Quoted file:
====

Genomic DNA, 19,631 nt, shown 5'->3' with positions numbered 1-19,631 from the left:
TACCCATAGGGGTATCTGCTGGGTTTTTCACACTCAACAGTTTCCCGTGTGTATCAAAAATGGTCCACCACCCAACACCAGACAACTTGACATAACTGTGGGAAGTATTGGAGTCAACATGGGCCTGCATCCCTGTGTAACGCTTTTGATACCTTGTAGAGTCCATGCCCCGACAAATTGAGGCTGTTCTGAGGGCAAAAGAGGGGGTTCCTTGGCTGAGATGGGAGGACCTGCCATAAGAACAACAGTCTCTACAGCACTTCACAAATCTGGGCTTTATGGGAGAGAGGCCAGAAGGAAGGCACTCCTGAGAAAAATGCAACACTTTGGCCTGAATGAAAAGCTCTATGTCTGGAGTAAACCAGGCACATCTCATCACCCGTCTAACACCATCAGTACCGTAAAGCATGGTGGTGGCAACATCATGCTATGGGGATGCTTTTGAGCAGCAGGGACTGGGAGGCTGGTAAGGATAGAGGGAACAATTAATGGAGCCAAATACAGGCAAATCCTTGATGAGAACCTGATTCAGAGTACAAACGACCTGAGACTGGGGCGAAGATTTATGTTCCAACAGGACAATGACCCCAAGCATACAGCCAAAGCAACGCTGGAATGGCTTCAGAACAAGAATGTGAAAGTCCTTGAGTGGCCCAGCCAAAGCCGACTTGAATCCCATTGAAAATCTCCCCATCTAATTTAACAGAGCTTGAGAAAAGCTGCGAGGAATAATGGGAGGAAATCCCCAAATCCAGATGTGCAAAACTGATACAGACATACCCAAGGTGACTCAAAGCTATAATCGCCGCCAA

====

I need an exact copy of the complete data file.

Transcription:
Genomic DNA, 19,631 nt, shown 5'->3' with positions numbered 1-19,631 from the left:
TACCCATAGGGGTATCTGCTGGGTTTTTCACACTCAACAGTTTCCCGTGTGTATCAAAAATGGTCCACCACCCAACACCAGACAACTTGACATAACTGTGGGAAGTATTGGAGTCAACATGGGCCTGCATCCCTGTGTAACGCTTTTGATACCTTGTAGAGTCCATGCCCCGACAAATTGAGGCTGTTCTGAGGGCAAAAGAGGGGGTTCCTTGGCTGAGATGGGAGGACCTGCCATAAGAACAACAGTCTCTACAGCACTTCACAAATCTGGGCTTTATGGGAGAGAGGCCAGAAGGAAGGCACTCCTGAGAAAAATGCAACACTTTGGCCTGAATGAAAAGCTCTATGTCTGGAGTAAACCAGGCACATCTCATCACCCGTCTAACACCATCAGTACCGTAAAGCATGGTGGTGGCAACATCATGCTATGGGGATGCTTTTGAGCAGCAGGGACTGGGAGGCTGGTAAGGATAGAGGGAACAATTAATGGAGCCAAATACAGGCAAATCCTTGATGAGAACCTGATTCAGAGTACAAACGACCTGAGACTGGGGCGAAGATTTATGTTCCAACAGGACAATGACCCCAAGCATACAGCCAAAGCAACGCTGGAATGGCTTCAGAACAAGAATGTGAAAGTCCTTGAGTGGCCCAGCCAAAGCCGACTTGAATCCCATTGAAAATCTCCCCATCTAATTTAACAGAGCTTGAGAAAAGCTGCGAGGAATAATGGGAGGAAATCCCCAAATCCAGATGTGCAAAACTGATACAGACATACCCAAGGTGACTCAAAGCTATAATCGCCGCCAA